CAAF granted review in the following case on Thursday, April 30:

No. 15-0140/AR. U.S. v. Henry L. Williams III. CCA 20130284.  On consideration of the petition for grant of review of the decision of the United States Army Court of Criminal Appeals, it is ordered that said petition is hereby granted on the following issue:


Briefs will be filed under Rule 25.

The Army CCA’s opinion is available here. I discussed that opinion in this post last September, but my focus was on the CCA’s finding of plain error in the military judge’s questions to a sentencing witness. However, on the larceny issue, the CCA found:

Electronic commerce and the related increased possibility of larceny by identity-theft have perhaps prompted the following 2002 amendment to the Manual for Courts-Martial: “Wrongfully engaging in a credit, debit, or electronic transaction to obtain goods or money is an obtaining-type larceny by false pretense. Such use to obtain goods is usually a larceny of those goods from the merchant offering them.” MCM, pt. IV, ¶ 46.c(1)(h)(vi). The Drafter’s Analysis includes the proviso that “[a]lternative charging theories are also available . . . . The key under Article 121 is that the accused wrongfully obtained goods or money from a person or entity with a superior possessory interest.” MCM, UCMJ art. 121 analysis at A23-15–A23-16 (internal citations omitted).

Our superior court has clearly affirmed both of these principles. See United States v. Cimball Sharpton, 73 M.J. 299 (C.A.A.F. 2014); United States v. Lubasky, 68 M.J. 260 (C.A.A.F. 2010). In Cimball Sharpton, CAAF considered a larceny by credit card and held that an alternative charging theory—naming a victim other than the merchant or bank—was viable. 73 M.J. at 301-02. In Lubasky, CAAF stated: “Under Article 121, UCMJ, larceny always requires that the accused wrongfully obtain money or goods of a certain value from a person or entity with a superior possessory interest.” 68 M.J. at 263 (emphasis added). The CAAF also recently reaffirmed that the “victim of the larceny is the person or entity suffering the financial loss or deprived of the use or benefit of the property at issue.” Cimball Sharpton, 73 M.J. at 299 (citing Lubasky, 68 M.J. at 263-64).

Appellant now argues that in Specifications 1 and 2 of Charge VI, “the unauthorized use of the debit card information was a common ‘obtaining-type larceny by false pretense’ where the property owner would be either the bank or merchants depending upon who suffered the loss.” (Emphasis added). We partially agree to the extent that appellant draws our focus to the person or entity who suffers the loss in a larceny. We disagree with appellant that the banks or merchants were the only potential victims of appellant’s misconduct. Indeed, PFC BI and SPC JA were actual victims in this case. Appellant caused the movement of their money from their control, intending to permanently deprive them and actually depriving them of its use and benefit. Like in Cimball Sharpton, we hold that under the facts of this case, alternative charging theories were available and PFC BI and SPC JA were properly described as victims in the contested larceny specifications.

Slip op. at 8.

I think it very likely that the Army CCA will be reversed, for reasons I’ve written about repeatedly (such as in my analysis of the Army CCA’s decisions in Endsley and Conway).

3 Responses to “CAAF grants in a new case involving the proper victim of a larceny”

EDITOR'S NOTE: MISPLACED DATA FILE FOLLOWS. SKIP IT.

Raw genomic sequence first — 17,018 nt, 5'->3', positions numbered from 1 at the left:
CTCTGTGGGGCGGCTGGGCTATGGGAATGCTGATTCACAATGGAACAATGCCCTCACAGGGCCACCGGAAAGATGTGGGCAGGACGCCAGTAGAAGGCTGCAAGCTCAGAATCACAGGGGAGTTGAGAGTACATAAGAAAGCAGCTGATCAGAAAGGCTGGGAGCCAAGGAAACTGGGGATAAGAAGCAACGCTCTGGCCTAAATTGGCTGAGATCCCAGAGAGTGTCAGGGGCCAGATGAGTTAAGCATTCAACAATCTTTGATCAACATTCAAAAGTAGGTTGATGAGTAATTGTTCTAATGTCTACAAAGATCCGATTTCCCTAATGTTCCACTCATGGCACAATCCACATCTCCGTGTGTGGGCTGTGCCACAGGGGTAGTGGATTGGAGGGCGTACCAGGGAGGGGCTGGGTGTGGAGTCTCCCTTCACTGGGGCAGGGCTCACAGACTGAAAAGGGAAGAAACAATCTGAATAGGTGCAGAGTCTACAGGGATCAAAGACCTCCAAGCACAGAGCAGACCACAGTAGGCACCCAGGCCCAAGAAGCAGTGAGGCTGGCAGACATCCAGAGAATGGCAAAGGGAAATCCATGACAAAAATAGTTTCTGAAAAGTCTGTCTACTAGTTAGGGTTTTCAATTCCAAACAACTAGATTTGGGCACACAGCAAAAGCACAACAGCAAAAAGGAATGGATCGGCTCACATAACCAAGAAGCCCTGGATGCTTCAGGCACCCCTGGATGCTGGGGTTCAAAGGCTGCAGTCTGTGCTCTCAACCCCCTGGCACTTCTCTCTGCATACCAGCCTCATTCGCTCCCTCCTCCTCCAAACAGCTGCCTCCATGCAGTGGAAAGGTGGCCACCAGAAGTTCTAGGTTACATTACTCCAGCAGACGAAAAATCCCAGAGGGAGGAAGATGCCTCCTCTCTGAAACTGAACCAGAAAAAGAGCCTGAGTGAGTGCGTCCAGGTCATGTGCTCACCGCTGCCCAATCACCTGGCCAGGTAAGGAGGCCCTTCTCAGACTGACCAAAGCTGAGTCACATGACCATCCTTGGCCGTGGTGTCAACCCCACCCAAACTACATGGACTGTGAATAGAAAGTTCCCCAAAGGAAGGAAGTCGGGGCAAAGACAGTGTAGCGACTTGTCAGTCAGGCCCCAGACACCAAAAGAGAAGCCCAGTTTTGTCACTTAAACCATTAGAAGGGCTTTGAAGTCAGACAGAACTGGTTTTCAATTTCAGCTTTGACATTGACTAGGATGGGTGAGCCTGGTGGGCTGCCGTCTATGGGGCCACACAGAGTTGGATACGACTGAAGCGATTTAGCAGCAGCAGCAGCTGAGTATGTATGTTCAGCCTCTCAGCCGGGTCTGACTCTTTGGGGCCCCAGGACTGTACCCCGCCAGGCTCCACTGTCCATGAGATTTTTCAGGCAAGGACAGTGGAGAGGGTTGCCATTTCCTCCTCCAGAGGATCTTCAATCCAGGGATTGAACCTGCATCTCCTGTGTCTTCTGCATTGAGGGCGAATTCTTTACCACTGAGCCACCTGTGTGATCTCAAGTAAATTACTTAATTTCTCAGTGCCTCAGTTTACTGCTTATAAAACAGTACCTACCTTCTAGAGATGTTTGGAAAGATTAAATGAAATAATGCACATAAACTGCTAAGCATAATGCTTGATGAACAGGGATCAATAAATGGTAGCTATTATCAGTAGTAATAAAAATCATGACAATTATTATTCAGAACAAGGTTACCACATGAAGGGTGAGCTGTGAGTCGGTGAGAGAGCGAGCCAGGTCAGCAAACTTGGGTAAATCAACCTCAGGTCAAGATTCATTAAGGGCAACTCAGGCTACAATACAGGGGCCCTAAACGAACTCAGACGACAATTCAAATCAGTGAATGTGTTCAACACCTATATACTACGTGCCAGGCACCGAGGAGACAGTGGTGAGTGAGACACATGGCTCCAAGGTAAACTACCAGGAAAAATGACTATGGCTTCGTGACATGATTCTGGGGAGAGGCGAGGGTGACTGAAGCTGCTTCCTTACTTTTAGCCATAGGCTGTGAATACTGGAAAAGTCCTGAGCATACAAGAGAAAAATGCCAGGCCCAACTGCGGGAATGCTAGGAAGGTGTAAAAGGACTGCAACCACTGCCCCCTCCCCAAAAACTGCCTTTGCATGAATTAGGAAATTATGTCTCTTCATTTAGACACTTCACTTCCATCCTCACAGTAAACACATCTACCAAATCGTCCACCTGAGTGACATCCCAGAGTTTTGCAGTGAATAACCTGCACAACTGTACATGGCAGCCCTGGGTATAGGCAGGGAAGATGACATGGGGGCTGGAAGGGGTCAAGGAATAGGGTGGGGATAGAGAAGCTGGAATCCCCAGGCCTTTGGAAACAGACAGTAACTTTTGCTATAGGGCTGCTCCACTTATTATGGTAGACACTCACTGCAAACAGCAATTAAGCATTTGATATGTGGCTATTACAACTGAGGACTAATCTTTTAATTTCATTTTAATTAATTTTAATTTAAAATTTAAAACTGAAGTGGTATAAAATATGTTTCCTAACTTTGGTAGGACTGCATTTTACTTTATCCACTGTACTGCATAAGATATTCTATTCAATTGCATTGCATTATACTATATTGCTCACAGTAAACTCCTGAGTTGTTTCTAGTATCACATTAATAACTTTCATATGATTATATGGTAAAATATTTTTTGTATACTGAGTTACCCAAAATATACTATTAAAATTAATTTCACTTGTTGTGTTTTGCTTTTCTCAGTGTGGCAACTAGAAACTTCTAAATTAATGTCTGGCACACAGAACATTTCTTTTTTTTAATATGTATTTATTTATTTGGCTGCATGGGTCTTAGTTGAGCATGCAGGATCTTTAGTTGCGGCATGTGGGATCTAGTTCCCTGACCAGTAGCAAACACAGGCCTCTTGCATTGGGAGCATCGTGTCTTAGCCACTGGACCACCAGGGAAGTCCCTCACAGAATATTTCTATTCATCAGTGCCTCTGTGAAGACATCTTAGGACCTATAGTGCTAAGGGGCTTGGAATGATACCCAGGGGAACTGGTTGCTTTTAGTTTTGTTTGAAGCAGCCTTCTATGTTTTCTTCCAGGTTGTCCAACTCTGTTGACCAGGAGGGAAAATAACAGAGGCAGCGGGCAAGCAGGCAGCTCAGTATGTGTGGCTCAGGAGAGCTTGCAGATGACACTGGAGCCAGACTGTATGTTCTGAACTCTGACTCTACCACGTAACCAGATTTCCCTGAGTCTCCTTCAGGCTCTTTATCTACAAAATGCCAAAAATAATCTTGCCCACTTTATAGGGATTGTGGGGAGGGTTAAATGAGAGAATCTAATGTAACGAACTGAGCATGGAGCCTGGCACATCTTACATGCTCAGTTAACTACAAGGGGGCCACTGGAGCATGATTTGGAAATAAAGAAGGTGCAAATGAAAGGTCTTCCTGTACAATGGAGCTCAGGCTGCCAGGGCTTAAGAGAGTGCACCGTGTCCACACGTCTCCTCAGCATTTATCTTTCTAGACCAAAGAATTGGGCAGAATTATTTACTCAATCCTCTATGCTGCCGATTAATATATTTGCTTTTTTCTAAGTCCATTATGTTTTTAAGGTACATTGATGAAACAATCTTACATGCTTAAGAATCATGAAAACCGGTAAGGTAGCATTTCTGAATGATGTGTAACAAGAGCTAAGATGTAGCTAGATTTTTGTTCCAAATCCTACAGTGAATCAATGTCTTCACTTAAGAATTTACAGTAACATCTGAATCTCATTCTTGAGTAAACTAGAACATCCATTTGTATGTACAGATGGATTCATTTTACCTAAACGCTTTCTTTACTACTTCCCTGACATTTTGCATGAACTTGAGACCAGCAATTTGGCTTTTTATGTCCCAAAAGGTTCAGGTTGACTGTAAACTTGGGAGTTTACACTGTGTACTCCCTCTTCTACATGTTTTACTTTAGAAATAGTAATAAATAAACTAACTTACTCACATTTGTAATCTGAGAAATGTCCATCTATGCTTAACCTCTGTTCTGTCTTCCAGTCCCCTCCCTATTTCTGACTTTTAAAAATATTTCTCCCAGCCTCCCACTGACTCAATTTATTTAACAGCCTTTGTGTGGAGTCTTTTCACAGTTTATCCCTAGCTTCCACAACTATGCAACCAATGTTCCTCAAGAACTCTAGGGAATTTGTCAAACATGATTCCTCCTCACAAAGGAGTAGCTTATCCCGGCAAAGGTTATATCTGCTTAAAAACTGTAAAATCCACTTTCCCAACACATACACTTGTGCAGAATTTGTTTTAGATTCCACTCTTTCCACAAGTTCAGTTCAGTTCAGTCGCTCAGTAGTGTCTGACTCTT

1. Monday morning QB says:

    I don’t know Z.  I think taking an item from “any entity with a greater possessory interest” than the accused is sufficient, as the MCM notes.  That’s why when an accused uses the govt credit card to put gas in his POV he has committed several larcenies in several ways:  he has stolen gas from the merchant by trick, he has stolen money from the command, and he has stolen money from the bank that issued the card.    

  2. Monday morning QB says:

    You know, if Z is correct, maybe its time to just charge this as a wire or bank fraud under 18 USC 1343 or 1344.  20 year max on the 1343 and 30 years on the 1344.  Those don’t require a victim or even a loss.  An ATM transaction might not create signals that cross state lines, hence the 1344, but almost any other transaction does because they are routed through a Federal Reserve Bank.  Either way, no splitting of legal hairs over victims or loss amounts. 

  3. Zachary D Spilman says:

    Article 134 makes punishable acts in three categories of offenses not specifically covered in any other article of the code. These are referred to as “clauses 1, 2, and 3” of Article 134. Clause 1 offenses involve disorders and neglects to the prejudice of good order and discipline in the armed forces. Clause 2 offenses involve conduct of a nature to bring discredit upon the armed forces. Clause 3 offenses involve noncapital crimes or offenses which violate Federal law including law made applicable through the Federal Assimilative Crimes Act, see subsection (4) below. If any conduct of this nature is specifically made punishable by another article of the code, it must be charged as a violation of that article.

    Manual for Courts-Martial (2012 ed.), ¶ 60.c.(1) (emphases added).

    The preemption doctrine prohibits application of Article 134 to conduct covered by Articles 80 through 132. For example, larceny is covered in Article 121, and if an element of that offense is lacking—for example, intent— there can be no larceny or larceny-type offense, either under Article 121 or, because of preemption, under Article 134. Article 134 cannot be used to create a new kind of larceny offense, one without the required intent, where Congress has already set the minimum requirements for such an offense in Article 121.

    Id. at ¶ 60.c.(5)(a) (emphasis added).